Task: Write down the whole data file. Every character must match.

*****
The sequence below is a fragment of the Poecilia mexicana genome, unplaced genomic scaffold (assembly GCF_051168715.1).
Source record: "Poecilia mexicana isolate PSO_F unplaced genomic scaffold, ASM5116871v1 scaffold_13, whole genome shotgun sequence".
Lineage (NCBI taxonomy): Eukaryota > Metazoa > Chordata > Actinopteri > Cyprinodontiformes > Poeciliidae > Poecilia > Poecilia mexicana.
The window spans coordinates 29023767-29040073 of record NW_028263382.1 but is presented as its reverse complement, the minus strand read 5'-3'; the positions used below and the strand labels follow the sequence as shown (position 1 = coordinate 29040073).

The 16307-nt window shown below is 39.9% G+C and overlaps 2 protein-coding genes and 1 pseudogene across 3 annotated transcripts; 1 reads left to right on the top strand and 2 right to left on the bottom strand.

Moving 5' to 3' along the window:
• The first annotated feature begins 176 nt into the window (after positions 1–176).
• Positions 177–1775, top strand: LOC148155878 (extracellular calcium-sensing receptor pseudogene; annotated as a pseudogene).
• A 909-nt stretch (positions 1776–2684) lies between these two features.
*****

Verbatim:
The sequence below is a fragment of the Poecilia mexicana genome, unplaced genomic scaffold (assembly GCF_051168715.1).
Source record: "Poecilia mexicana isolate PSO_F unplaced genomic scaffold, ASM5116871v1 scaffold_13, whole genome shotgun sequence".
Lineage (NCBI taxonomy): Eukaryota > Metazoa > Chordata > Actinopteri > Cyprinodontiformes > Poeciliidae > Poecilia > Poecilia mexicana.
The window spans coordinates 29023767-29040073 of record NW_028263382.1 but is presented as its reverse complement, the minus strand read 5'-3'; the positions used below and the strand labels follow the sequence as shown (position 1 = coordinate 29040073).

The 16307-nt window shown below is 39.9% G+C and overlaps 2 protein-coding genes and 1 pseudogene across 3 annotated transcripts; 1 reads left to right on the top strand and 2 right to left on the bottom strand.

Moving 5' to 3' along the window:
• The first annotated feature begins 176 nt into the window (after positions 1–176).
• Positions 177–1775, top strand: LOC148155878 (extracellular calcium-sensing receptor pseudogene; annotated as a pseudogene).
• A 909-nt stretch (positions 1776–2684) lies between these two features.